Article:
Bat Removal in Edison, Somerset, Lakewood & Nearby
What are bats?
Perhaps no creature is as misunderstood and shrouded in mystery as bats. Are they birds? Flying rodents? Bats, with their rat-like faces consisting of large, bulging eyes, pointed snouts, sharp teeth, and alien-like ears, won’t win any beauty contests. It’s hardly surprising that along with ghosts, goblins, and spiders, that bats are popular Halloween décor.
The fear of bats is no doubt tied to the myths, legends, superstitions, and bad press over the years. Hollywood’s horror films associating bats with darkness, evil, and mythical vampires have also molded the public perception of these creatures. There are a host of incorrect beliefs surrounding bats. Many believe that they become entangled in people’s hair and that they thrive on human blood. None are true.
So, what is true? First, bats are neither birds nor rodents. They are mammals – just like us. The mother gives birth to live young and feeds them mother’s milk. But bats also have some very special qualities. Bats are the only mammals that can truly fly. They are also one of the few animals with the ability to echolocate. Echolocation is a type of biological sonar that uses the animals’ own sound transmissions to navigate in total darkness while hunting prey.
There are nearly 1,000 species of bats that make up almost one-quarter of all mammal species. New Jersey is home to only nine of those species; six of which are year-round residents and three of which are migratory. If someone happens to run into a bat in New Jersey, the odds are that it is the insectivorous Little Brown Bat (Myotis lucifugus), our most populous bat species.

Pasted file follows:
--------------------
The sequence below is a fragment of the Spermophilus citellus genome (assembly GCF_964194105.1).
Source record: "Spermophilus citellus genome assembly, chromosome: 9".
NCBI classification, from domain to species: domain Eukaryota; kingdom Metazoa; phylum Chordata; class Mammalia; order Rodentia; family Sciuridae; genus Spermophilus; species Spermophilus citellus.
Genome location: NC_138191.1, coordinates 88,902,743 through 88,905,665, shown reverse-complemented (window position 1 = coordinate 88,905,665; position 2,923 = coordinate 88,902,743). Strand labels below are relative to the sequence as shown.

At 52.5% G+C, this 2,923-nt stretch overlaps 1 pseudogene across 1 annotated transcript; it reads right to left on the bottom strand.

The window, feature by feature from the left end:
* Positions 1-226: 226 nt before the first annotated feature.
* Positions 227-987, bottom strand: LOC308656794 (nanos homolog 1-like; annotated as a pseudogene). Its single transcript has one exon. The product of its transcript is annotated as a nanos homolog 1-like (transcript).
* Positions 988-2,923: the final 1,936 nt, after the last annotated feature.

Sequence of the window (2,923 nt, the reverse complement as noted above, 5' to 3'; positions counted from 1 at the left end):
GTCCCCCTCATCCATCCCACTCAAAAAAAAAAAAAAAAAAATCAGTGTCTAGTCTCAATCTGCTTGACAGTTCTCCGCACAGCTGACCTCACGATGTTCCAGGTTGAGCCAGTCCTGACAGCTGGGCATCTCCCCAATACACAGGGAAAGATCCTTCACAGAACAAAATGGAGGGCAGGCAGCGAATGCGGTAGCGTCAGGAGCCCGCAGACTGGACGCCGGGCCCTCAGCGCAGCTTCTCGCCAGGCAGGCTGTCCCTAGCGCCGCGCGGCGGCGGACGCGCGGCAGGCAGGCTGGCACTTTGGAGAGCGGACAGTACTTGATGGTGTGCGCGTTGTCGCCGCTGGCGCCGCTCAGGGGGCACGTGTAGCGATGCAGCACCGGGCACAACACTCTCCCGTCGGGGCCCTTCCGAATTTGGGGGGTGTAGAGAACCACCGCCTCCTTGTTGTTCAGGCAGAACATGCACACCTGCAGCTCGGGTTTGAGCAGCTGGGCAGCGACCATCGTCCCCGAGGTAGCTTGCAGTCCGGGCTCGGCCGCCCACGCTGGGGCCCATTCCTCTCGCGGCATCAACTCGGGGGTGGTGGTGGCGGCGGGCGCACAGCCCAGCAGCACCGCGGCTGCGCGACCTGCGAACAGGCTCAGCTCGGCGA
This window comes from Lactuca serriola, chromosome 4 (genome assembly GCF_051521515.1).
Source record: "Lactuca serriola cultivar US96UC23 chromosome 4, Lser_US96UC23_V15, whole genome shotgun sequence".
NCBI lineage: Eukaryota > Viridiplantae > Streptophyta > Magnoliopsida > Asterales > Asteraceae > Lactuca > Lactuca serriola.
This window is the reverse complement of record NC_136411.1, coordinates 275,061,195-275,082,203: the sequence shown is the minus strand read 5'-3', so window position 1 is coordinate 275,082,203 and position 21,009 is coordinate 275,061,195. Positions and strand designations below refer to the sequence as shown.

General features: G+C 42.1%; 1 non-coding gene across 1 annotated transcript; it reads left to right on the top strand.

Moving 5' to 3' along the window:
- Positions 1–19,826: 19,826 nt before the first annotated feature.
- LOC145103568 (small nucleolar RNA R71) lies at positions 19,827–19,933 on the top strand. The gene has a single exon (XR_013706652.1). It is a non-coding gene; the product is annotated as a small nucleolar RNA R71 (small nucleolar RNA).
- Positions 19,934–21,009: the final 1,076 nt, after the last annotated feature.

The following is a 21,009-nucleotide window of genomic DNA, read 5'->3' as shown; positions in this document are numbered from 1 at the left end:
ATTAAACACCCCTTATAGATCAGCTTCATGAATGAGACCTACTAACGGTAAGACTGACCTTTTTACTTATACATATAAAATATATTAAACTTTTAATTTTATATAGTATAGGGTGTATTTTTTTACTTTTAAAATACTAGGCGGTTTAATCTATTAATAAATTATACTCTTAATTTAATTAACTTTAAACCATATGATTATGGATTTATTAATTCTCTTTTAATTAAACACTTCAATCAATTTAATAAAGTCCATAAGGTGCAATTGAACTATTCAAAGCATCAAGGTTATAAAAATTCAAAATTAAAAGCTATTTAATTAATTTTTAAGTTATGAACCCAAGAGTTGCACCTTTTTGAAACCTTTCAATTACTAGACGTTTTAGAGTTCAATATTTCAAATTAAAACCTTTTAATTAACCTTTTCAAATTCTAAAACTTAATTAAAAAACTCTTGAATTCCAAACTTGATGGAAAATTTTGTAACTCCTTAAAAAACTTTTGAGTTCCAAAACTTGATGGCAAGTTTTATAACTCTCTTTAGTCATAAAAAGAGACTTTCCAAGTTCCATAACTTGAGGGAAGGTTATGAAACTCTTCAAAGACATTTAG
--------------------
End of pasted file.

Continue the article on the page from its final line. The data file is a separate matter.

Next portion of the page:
Why are bats beneficial?
Insectivorous bats, such as those species found in New Jersey, are instrumental in insect control. Several studies indicate that small bats can capture up to 1,200 or more insects every hour. Bats do a phenomenal controlling the insect population, especially bothersome adult mosquitoes.
Although the objective in mosquito control is to kill them while still in their larval stage, as everyone knows, plenty of mosquitoes make it to adulthood. Bats help take care of the problem at the back end.
What are the common questions and concerns about bats?
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At Cowleys Pest Services, I often receive frantic phone calls from homeowners who have found a bat suddenly appearing in their kitchen or living room. There is a usual litany of questions: “Is it rabid?” “Will it attack me?” “What should I do?” I’m still waiting to hear “Will I turn into a vampire?”
1. Are bats rabid?
Like most mammals, bats can contract rabies. However, it is a common misconception that most bats are rabid. Because labs test only bats that are submitted because they are rabies-suspect, the rates of rabies are often grossly inflated and, in turn, the media reports inaccurate information as to the public health risks posed by bats. Experts estimate that about only one-half of 1% of bats are rabid (experts estimate about one in one thousand). Rabid bats soon become paralyzed and die quickly. They seldom become aggressive. There is a much higher likelihood of vampire bats contracting rabies than insectivorous bats since they come into direct contact with the blood of other animals daily. However, there are only three species of vampire bats and none of them are found in the United States.
Of course, bats are wild animals. The same health concerns and precautions that we take with other wild animals like raccoons, squirrels, and skunks, apply equally to bats. Bats that can be caught, especially those found on the ground or in unusual places, or are unable to fly should be assumed to be rabid or sick and treated with extreme caution. If a homeowner needs to remove a sick bat from the house, thick leather gloves should be used. Also, the bat must be disposed of in a place where it will not be found by pets or other animals. Alternatively, a wildlife removal specialist will remove the bat for those homeowners who want no part of going near a sick bat. Children, in particular, should be warned to never pick up or go near bats or any other wildlife for that matter.